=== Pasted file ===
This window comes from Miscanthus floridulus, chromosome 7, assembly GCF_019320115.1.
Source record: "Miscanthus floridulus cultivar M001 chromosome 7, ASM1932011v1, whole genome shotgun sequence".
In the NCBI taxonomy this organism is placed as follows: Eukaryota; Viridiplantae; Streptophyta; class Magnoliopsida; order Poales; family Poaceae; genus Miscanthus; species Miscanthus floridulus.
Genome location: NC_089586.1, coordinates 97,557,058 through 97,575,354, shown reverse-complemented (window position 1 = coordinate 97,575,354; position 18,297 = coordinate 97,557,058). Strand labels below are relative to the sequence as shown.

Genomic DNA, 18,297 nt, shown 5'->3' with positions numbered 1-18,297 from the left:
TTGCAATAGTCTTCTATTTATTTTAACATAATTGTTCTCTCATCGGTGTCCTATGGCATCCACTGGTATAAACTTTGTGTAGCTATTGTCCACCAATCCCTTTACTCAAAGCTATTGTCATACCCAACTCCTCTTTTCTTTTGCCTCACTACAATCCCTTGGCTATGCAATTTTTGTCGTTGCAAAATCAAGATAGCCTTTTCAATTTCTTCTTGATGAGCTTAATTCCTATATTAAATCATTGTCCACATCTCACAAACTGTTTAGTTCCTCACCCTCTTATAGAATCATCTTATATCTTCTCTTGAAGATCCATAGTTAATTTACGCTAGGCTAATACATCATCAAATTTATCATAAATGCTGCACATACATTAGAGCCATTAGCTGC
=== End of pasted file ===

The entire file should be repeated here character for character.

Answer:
This window comes from Miscanthus floridulus, chromosome 7, assembly GCF_019320115.1.
Source record: "Miscanthus floridulus cultivar M001 chromosome 7, ASM1932011v1, whole genome shotgun sequence".
In the NCBI taxonomy this organism is placed as follows: Eukaryota; Viridiplantae; Streptophyta; class Magnoliopsida; order Poales; family Poaceae; genus Miscanthus; species Miscanthus floridulus.
Genome location: NC_089586.1, coordinates 97,557,058 through 97,575,354, shown reverse-complemented (window position 1 = coordinate 97,575,354; position 18,297 = coordinate 97,557,058). Strand labels below are relative to the sequence as shown.

Genomic DNA, 18,297 nt, shown 5'->3' with positions numbered 1-18,297 from the left:
TTGCAATAGTCTTCTATTTATTTTAACATAATTGTTCTCTCATCGGTGTCCTATGGCATCCACTGGTATAAACTTTGTGTAGCTATTGTCCACCAATCCCTTTACTCAAAGCTATTGTCATACCCAACTCCTCTTTTCTTTTGCCTCACTACAATCCCTTGGCTATGCAATTTTTGTCGTTGCAAAATCAAGATAGCCTTTTCAATTTCTTCTTGATGAGCTTAATTCCTATATTAAATCATTGTCCACATCTCACAAACTGTTTAGTTCCTCACCCTCTTATAGAATCATCTTATATCTTCTCTTGAAGATCCATAGTTAATTTACGCTAGGCTAATACATCATCAAATTTATCATAAATGCTGCACATACATTAGAGCCATTAGCTGC